Dada’s innovative approach to typography, photomontage, negative white space, layout, letter spacing and line spacing has played a significant role in the development of communication design. Of course, many aspects of their style, technique and aesthetics were borrowed from Futurists. In particular, Dada adopted Futurists art of typography. The Dada publications, including manifestos, magazines, and posters, reveals that graphic design was indispensable for establishing the movement’s visual identity, and its strong design signature. Given the rebellious nature of Dada, the Futurists’ typographical experiments were more conducive to the spirit of Dadaism’s subversive nature than to their own enthusiasm for depicting the energetic pace of machines. This is perhaps why Dadaism contributions became more prominent. According to Tristan Tzara in the Dadaist manifesto:

“Every page should explode, either because of its deep seriousness, or because of its vortex, vertigo, newness, timelessness, crushing humor, enthusiasm of its principles, or the way it is printed.”

This reflected exactly the founder of Futurism, Marinetti’s virulent sentiment when he wrote:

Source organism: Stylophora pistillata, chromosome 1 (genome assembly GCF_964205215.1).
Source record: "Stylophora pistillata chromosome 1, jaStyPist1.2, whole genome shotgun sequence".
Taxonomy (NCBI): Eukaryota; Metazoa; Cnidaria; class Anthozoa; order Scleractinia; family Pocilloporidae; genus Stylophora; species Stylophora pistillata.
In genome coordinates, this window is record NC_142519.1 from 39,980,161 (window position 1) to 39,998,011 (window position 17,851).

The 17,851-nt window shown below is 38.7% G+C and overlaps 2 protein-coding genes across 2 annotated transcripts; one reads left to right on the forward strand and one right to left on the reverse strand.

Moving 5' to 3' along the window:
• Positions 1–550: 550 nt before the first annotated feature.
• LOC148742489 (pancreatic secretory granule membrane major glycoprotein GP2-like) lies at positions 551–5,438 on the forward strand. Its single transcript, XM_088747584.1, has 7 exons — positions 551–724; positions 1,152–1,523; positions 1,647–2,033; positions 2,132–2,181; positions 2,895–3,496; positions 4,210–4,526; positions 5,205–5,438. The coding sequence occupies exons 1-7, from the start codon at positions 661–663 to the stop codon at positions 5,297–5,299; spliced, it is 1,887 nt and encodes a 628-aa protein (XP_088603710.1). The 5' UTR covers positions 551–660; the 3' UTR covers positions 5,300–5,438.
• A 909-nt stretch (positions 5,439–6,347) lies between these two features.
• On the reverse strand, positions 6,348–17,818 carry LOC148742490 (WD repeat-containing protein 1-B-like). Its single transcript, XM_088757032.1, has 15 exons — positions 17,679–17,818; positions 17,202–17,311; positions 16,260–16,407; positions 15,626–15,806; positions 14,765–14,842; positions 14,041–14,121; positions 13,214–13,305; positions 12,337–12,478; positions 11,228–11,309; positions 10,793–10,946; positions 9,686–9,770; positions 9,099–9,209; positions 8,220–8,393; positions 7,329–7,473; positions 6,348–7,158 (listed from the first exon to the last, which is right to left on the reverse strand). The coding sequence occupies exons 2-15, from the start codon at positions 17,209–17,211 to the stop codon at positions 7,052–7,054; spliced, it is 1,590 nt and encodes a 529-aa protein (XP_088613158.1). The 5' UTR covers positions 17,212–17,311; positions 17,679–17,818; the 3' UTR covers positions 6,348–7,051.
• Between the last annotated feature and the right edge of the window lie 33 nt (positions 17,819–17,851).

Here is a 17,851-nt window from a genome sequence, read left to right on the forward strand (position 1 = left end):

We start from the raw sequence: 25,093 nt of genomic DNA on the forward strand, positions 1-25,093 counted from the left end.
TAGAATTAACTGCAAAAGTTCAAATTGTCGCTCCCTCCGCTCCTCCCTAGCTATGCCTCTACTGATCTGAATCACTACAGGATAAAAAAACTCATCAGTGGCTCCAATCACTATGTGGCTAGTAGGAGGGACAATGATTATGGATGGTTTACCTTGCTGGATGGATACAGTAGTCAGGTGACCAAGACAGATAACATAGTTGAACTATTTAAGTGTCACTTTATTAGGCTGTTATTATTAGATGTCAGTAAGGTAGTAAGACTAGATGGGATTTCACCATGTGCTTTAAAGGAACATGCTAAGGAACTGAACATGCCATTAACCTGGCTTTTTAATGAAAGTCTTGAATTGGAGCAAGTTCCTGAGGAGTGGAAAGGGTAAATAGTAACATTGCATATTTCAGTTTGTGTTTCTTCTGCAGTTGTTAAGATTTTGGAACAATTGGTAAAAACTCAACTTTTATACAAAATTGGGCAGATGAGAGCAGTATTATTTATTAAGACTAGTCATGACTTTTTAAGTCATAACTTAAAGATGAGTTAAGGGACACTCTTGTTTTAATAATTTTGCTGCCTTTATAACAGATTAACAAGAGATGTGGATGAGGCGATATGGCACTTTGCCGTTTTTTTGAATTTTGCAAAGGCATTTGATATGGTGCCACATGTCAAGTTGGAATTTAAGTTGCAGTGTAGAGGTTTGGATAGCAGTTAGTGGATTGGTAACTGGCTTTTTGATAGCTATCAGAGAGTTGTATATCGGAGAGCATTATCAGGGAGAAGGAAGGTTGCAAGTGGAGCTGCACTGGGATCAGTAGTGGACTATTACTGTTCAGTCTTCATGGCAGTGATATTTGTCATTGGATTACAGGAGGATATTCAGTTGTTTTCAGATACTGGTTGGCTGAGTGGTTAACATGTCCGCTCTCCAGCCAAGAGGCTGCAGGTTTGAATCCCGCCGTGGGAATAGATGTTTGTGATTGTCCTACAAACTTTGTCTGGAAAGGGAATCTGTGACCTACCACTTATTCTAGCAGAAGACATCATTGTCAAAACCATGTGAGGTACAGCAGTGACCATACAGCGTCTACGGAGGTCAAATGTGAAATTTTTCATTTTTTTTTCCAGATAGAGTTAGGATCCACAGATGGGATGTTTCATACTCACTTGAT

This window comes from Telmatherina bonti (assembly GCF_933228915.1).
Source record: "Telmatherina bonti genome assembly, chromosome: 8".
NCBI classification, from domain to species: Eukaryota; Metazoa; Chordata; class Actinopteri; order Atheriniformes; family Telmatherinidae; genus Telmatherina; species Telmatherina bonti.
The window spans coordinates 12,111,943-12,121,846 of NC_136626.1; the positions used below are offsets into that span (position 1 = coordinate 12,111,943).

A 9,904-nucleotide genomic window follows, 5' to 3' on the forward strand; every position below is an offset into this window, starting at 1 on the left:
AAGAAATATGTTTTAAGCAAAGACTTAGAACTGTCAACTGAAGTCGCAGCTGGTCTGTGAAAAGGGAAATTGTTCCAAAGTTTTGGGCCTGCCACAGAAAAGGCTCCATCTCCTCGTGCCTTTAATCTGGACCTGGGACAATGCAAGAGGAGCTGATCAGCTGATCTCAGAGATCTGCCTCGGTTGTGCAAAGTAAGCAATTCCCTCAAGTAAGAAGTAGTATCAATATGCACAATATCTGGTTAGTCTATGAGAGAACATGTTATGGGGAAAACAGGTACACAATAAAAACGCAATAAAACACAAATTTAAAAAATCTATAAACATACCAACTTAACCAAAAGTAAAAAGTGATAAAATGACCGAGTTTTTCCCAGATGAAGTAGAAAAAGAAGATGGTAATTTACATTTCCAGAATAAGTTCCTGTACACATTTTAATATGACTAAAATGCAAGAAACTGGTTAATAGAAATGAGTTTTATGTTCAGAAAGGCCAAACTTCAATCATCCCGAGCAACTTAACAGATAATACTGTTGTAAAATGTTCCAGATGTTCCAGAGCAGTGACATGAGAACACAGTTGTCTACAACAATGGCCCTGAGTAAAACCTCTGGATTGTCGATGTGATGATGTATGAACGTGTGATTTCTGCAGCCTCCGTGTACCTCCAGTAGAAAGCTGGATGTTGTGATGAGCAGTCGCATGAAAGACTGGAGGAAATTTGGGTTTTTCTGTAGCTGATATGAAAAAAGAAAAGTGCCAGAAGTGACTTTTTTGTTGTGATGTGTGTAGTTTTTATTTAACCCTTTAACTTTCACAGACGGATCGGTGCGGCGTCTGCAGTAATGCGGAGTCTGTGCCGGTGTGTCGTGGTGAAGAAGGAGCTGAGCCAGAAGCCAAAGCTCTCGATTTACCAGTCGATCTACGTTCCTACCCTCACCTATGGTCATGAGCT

“I undertake a typographical revolution directed especially against the idiotic and nauseous conception of old-fashioned books of verses … Better still: my revolution is directed against what is called typographical harmony of the page … I intend to redouble the expressive force of words.”

Marinetti’s typographical revolution was aimed against the traditional concept of meaning, which as Richard Lanham has argued, depends on the radical act of typographical simplification, where a conventional text shows no pictures and no color. “There is a strict order of left to right then down one line; no type changes; no interaction; no revision.” Marinetti called such texts “stale” and “oppressive,” a symbol of the old guard that the Futurists were working against. Dadaists could not agree with him more, and further emphasized the roles of spontaneity, automatic writing, and chance operations. This was exactly why Marinetti experimented with proactive typography, writing poems that were simultaneously textual and visual. As Enrico Prampolini declared in his letter of 4th August 1917, to Tzara; “we, with Marinetti and my poor dear friend Bocconini and the others, have said and done what you are saying and doing now”.

The Dadaist Hans Richter confirms this assessment in his book and writes:

“The free use of typography in which the compositor moves over the page vertically, horizontally and diagonally. Jumbles his typefaces and makes liberal use of his stock of pictorial blocks — all of this can be found in Futurism years before Dada.”

達達時期的活版印刷成為達達時期的重要組成部分。 按照“無規則”的規定,達達主義者會反抗和抗議當時通常會批准的一切,並重新使用這種方式。 他們會盡可能多地使用不同的字體,以非常規的方式進行標記,喜歡隨意丟棄字母或符號。 他們也可以在同一張紙上橫向和縱向打印,無論在哪個方向都是無所謂的。 視覺衝擊成為他們海報的重要組成部分,每一頁都爆炸,因為他們想讓觀眾“大喊”。 他們以極高的層次,大量使用大寫字母,小寫字母,濃縮字體和淺半粗體字來實現這一目標。 此外,一些達達主義者寧願讓他們的文本不依賴於文本的意義。 在大多數海報中,文本的易讀性將會受到很大的影響。